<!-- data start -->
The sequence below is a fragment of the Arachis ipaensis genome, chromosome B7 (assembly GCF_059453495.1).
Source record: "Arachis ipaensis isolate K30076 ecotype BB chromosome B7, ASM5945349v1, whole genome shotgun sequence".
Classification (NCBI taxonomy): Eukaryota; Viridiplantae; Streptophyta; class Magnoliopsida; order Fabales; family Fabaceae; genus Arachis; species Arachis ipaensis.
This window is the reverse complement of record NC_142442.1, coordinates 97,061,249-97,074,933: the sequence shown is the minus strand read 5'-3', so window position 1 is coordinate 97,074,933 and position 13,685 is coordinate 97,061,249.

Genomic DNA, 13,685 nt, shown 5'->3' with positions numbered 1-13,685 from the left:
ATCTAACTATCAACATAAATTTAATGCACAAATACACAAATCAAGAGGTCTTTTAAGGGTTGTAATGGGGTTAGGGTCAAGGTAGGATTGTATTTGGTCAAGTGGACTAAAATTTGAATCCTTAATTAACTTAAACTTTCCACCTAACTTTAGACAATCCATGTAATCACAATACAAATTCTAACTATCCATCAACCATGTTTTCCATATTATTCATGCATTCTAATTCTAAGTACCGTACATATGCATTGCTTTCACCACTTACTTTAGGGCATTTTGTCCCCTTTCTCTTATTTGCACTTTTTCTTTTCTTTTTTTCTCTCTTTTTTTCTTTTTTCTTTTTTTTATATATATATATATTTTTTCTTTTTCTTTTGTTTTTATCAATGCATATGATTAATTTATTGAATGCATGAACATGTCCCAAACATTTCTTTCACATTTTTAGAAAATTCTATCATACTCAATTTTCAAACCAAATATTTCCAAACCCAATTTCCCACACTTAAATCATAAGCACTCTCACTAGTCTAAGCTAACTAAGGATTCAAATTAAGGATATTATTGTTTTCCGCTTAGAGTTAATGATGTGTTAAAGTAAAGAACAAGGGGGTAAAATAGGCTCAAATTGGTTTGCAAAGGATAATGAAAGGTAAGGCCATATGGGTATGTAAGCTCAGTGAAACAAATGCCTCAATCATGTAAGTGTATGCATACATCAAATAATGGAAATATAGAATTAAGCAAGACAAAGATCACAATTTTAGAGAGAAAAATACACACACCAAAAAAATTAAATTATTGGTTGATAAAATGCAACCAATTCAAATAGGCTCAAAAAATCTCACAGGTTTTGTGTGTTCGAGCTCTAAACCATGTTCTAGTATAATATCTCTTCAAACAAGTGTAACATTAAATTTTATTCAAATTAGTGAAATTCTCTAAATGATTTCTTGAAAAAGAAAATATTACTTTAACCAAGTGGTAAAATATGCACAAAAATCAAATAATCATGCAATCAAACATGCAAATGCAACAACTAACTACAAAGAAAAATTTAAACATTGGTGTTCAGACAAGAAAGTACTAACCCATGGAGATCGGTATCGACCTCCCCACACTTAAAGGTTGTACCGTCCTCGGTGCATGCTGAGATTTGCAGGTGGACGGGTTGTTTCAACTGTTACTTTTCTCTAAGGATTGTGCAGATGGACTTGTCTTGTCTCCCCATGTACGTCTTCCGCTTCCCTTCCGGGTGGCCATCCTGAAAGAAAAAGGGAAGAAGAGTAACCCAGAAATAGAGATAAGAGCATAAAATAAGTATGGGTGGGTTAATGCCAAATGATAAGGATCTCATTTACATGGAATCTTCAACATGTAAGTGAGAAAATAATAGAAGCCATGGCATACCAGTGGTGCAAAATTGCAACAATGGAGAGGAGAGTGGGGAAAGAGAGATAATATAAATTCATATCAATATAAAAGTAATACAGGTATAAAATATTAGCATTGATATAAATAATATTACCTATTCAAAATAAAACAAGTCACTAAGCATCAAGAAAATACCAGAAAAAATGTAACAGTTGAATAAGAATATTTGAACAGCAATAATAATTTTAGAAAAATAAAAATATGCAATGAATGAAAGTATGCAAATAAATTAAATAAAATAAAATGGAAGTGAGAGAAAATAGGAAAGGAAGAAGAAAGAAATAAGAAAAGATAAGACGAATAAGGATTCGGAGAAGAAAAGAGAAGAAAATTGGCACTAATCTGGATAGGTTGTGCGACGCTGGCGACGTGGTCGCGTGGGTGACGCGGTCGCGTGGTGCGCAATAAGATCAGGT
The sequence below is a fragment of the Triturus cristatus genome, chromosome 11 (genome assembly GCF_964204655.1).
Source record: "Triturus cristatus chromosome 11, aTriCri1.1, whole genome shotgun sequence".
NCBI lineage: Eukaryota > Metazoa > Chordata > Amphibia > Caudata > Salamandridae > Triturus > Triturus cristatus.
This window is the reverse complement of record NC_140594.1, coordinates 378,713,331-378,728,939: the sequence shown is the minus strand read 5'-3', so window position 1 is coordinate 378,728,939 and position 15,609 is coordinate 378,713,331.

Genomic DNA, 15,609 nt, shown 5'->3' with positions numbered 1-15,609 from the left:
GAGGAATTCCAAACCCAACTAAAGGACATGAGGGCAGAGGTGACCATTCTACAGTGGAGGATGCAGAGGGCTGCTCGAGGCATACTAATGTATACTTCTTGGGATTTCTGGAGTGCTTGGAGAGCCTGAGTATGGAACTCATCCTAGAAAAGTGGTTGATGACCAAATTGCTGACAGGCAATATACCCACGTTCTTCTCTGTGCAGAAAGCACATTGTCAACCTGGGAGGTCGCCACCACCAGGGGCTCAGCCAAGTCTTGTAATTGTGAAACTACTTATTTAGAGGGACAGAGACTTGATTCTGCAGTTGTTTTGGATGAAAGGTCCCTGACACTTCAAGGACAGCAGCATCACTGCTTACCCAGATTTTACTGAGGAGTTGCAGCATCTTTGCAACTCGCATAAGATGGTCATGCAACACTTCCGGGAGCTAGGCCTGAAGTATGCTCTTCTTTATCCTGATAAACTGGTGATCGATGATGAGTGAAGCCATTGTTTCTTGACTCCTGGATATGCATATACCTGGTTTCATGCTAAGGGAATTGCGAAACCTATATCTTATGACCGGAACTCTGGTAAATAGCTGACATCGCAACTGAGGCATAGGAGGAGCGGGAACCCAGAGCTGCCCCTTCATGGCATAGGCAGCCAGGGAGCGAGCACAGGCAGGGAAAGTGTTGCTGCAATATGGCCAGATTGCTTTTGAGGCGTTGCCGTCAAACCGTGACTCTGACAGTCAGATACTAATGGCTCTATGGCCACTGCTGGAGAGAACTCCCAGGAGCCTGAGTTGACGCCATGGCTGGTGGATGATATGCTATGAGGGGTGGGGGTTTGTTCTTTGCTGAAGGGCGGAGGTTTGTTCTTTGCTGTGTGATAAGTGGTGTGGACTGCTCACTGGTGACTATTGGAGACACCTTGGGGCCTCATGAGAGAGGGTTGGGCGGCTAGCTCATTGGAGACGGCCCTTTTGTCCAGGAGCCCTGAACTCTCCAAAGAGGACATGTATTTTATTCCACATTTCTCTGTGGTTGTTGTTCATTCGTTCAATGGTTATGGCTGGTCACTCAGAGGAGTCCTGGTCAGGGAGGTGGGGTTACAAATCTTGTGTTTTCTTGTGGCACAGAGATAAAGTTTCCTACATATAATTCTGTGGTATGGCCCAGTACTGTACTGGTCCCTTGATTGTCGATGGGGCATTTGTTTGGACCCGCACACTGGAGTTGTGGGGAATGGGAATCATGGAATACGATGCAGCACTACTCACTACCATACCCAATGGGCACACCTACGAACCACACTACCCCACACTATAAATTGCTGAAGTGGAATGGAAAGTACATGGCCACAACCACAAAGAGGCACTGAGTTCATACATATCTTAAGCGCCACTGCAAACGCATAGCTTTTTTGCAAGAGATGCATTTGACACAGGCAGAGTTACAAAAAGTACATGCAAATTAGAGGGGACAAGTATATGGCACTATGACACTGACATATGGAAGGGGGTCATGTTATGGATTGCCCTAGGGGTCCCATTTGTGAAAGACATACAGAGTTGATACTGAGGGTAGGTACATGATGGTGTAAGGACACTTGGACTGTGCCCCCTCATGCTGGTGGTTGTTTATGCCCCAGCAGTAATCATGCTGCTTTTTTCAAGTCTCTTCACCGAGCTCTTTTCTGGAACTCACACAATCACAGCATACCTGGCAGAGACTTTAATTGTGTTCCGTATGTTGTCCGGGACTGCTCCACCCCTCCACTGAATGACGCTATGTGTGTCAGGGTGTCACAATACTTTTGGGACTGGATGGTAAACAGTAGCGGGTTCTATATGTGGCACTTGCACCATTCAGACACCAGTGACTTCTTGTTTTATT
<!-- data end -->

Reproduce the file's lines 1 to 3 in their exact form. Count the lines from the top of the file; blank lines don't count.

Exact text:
The sequence below is a fragment of the Arachis ipaensis genome, chromosome B7 (assembly GCF_059453495.1).
Source record: "Arachis ipaensis isolate K30076 ecotype BB chromosome B7, ASM5945349v1, whole genome shotgun sequence".
Classification (NCBI taxonomy): Eukaryota; Viridiplantae; Streptophyta; class Magnoliopsida; order Fabales; family Fabaceae; genus Arachis; species Arachis ipaensis.